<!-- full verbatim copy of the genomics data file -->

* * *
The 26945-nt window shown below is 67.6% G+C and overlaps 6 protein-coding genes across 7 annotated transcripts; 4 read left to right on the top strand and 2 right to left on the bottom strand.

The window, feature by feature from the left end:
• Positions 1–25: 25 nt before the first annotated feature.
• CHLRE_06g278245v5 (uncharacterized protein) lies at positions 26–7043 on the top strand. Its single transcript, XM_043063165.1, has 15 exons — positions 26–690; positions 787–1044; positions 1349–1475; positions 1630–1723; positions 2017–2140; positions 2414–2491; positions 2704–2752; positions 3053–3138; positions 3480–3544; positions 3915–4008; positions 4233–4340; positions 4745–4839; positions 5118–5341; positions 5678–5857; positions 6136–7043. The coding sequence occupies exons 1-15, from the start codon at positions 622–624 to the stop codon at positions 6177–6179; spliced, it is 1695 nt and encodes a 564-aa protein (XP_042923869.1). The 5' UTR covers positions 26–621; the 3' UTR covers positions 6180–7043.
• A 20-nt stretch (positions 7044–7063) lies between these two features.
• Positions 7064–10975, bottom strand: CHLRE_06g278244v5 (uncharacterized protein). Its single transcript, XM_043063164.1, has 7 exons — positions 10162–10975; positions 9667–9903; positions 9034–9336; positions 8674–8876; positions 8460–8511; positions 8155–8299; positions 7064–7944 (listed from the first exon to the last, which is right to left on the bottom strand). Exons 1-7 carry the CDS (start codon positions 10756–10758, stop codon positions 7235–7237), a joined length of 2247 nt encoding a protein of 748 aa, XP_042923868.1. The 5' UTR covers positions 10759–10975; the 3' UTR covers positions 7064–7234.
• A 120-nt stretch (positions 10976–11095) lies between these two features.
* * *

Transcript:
The 26945-nt window shown below is 67.6% G+C and overlaps 6 protein-coding genes across 7 annotated transcripts; 4 read left to right on the top strand and 2 right to left on the bottom strand.

The window, feature by feature from the left end:
• Positions 1–25: 25 nt before the first annotated feature.
• CHLRE_06g278245v5 (uncharacterized protein) lies at positions 26–7043 on the top strand. Its single transcript, XM_043063165.1, has 15 exons — positions 26–690; positions 787–1044; positions 1349–1475; positions 1630–1723; positions 2017–2140; positions 2414–2491; positions 2704–2752; positions 3053–3138; positions 3480–3544; positions 3915–4008; positions 4233–4340; positions 4745–4839; positions 5118–5341; positions 5678–5857; positions 6136–7043. The coding sequence occupies exons 1-15, from the start codon at positions 622–624 to the stop codon at positions 6177–6179; spliced, it is 1695 nt and encodes a 564-aa protein (XP_042923869.1). The 5' UTR covers positions 26–621; the 3' UTR covers positions 6180–7043.
• A 20-nt stretch (positions 7044–7063) lies between these two features.
• Positions 7064–10975, bottom strand: CHLRE_06g278244v5 (uncharacterized protein). Its single transcript, XM_043063164.1, has 7 exons — positions 10162–10975; positions 9667–9903; positions 9034–9336; positions 8674–8876; positions 8460–8511; positions 8155–8299; positions 7064–7944 (listed from the first exon to the last, which is right to left on the bottom strand). Exons 1-7 carry the CDS (start codon positions 10756–10758, stop codon positions 7235–7237), a joined length of 2247 nt encoding a protein of 748 aa, XP_042923868.1. The 5' UTR covers positions 10759–10975; the 3' UTR covers positions 7064–7234.
• A 120-nt stretch (positions 10976–11095) lies between these two features.